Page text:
Even if the planned migration is a full cutover style (aka “Big Bang”), a pilot/proof-of-concept phase should still take place to ensure that the documented processes and expected outcomes are valid. This pilot phase should also include a real representation of the organization’s workstations and specific configurations to ensure that migration tools are performing as expected.

Communication and Training

Keep stakeholders informed throughout the migration process, providing clear communication channels and training resources to address any concerns and ensure a smooth transition. This topic is highly specific to every organization we work in and even within those organizations we find that different levels of users may require different modes of communication.

Utilizing standard channels for your organization is highly recommended as end-users are comfortable with what they know. Intranet postings, email, and corporate newsletters are all great methods that can easily resonate with end-users. Additionally, introducing newer communication methods may spark an appetite for the end-user to consume and allow teams to introduce platforms they may be considering moving to in the future.

KiZAN offers Prosci certified change practitioners that can help organizations understand this technology and how best to deploy it during a tenant-to-tenant migration.

Post-Migration Validation

Conduct thorough testing and validation post-migration to verify data integrity, functionality, and user accessibility in the new tenant environment. While we see most migrations complete with a high degree of fidelity, it’s always recommended to have process in place that allows end-users to validate and, if necessary, submit requests for data migration where it may have been missed. KiZAN includes migration reporting and will generally be aware of any significant migration errors that may be taking place and work to rectify them prior to end-user involvement.

Some organizations also opt to send post-migration surveys to gauge the end-user experience and provide an opportunity for project teams to improve on processes learned along the way.

Best Practices for Tenant-to-Tenant Migrations

In addition to the above strategies, adhering to best practices can further enhance the success of tenant-to-tenant migrations:

Engage Expertise

Collaborate early on with experienced migration consultants who possess in-depth knowledge of Microsoft 365 architecture and migration best practices. KiZAN has been performing tenant-to-tenant migrations since 2018 and has the tools to perform repeatable and high-fidelity migrations.

KiZAN has worked in many verticals and with varying client sizes from 50 to 200,000 seats worldwide. The knowledge and experience gained from these clients has allowed us to develop entire frameworks for organizations as they navigate their unique tenant-to-tenant migration path.

Document Everything

Maintain comprehensive documentation of migration plans, configurations, and procedures to facilitate troubleshooting and future migrations. Many organizations don’t stop with just one tenant-to-tenant migration. As their business grows so do the M&A activities. Having documentation allows for a repeatable and streamlined process organizations embark on additional migrations.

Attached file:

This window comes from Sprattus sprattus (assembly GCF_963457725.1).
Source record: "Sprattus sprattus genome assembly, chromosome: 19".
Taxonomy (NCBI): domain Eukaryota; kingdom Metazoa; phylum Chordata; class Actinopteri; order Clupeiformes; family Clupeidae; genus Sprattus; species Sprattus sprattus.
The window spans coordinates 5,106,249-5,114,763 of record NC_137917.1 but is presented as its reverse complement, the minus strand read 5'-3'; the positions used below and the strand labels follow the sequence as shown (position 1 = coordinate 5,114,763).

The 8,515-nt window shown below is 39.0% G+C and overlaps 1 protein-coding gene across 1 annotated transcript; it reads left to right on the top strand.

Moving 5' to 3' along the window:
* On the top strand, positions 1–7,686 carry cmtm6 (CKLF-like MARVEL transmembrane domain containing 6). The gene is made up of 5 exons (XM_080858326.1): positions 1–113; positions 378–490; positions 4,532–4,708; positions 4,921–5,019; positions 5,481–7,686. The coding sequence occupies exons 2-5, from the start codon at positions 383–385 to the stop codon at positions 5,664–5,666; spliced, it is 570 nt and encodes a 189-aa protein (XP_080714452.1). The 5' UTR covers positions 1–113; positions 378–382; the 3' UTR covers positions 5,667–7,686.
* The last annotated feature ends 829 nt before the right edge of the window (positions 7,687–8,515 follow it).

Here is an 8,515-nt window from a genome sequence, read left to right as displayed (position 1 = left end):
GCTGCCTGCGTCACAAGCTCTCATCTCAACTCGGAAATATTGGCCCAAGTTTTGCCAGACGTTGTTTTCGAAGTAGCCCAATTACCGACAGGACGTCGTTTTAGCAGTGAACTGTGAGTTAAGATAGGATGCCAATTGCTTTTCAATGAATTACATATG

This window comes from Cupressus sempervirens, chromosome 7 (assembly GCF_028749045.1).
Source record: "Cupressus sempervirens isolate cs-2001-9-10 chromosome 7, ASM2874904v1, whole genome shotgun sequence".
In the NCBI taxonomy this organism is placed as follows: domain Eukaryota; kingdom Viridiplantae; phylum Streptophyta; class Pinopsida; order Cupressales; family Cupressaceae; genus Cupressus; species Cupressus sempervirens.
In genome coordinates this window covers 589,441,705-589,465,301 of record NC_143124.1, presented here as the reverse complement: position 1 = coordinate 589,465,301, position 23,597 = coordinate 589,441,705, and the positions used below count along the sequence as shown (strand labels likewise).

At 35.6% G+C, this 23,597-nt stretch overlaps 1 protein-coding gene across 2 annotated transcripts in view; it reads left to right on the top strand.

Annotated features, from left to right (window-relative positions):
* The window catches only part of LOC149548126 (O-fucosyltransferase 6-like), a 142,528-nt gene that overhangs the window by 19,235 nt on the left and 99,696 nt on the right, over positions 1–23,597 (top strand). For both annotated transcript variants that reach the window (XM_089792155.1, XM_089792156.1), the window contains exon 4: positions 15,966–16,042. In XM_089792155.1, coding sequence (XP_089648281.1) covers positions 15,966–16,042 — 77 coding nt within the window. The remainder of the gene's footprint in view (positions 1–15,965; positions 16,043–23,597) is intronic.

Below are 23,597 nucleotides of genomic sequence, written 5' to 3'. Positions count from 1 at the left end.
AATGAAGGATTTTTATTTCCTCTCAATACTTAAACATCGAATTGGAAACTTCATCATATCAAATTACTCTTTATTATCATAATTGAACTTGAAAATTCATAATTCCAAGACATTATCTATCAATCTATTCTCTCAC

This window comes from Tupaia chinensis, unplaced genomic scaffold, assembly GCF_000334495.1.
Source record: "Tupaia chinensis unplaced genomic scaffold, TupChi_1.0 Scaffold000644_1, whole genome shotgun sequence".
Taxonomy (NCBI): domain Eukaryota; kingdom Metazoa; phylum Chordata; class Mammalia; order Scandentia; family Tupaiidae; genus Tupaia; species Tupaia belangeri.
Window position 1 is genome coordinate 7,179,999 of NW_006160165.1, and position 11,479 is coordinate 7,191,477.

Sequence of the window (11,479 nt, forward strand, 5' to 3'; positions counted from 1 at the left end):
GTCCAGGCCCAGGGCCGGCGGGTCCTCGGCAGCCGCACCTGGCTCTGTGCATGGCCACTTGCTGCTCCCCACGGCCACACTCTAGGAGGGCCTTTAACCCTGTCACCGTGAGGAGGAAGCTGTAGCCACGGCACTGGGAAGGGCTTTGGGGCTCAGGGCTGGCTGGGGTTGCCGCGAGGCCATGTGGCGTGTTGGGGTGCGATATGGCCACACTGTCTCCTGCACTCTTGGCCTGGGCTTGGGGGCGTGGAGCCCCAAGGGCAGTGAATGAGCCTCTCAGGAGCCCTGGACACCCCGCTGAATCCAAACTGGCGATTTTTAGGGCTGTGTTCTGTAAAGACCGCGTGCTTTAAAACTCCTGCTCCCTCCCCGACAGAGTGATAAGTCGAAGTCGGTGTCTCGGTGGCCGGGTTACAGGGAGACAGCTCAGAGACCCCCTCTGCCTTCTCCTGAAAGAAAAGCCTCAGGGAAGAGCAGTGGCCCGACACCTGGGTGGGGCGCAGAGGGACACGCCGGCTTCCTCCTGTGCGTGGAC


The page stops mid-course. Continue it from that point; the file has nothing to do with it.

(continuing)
Schedule Off-Peak Hours

Schedule migration activities during off-peak hours to minimize disruption to end-users and maximize available resources. Determining off-peak hours may require additional planning for organizations where the workforce is continuous. Adjustments to the migration schedule would coincide with these times to minimize end-user impacts where possible.

Off-peak hours also typically provide access to more tenant resources around data ingestion and processing allowing for faster transfer rates.

Continuous Monitoring

Monitor migration progress and performance metrics closely, proactively addressing any issues or bottlenecks that may arise. Continuous monitoring helps detect errors, exceptions, or anomalies during the migration process, enabling timely intervention and resolution to prevent data loss or disruption to end-users.

KiZAN can help provide real-time visibility into migration progress, performance metrics, and key indicators, allowing stakeholders to track progress and identify potential issues.


Microsoft tenant-to-tenant migrations represent a complex yet essential undertaking for organizations undergoing structural changes or seeking to optimize their digital infrastructure. By understanding the challenges, implementing effective strategies, and adhering to best practices, organizations can navigate these migrations successfully, ensuring minimal disruption and maximum benefit from their Microsoft 365 investment. As organizations evolve, the ability to execute seamless tenant-to-tenant migrations becomes a critical competency in maintaining agility and competitiveness in today's dynamic business landscape.


Mergers, Acquisitions, and Divestitures

Whether due to a divestiture, a rebrand, or a merger and acquisition, KiZAN’s experts will guide the entire process. KiZAN will work alongside your teams to help you develop an effective communication plan that ensures no data is lost and business disruption is minimal.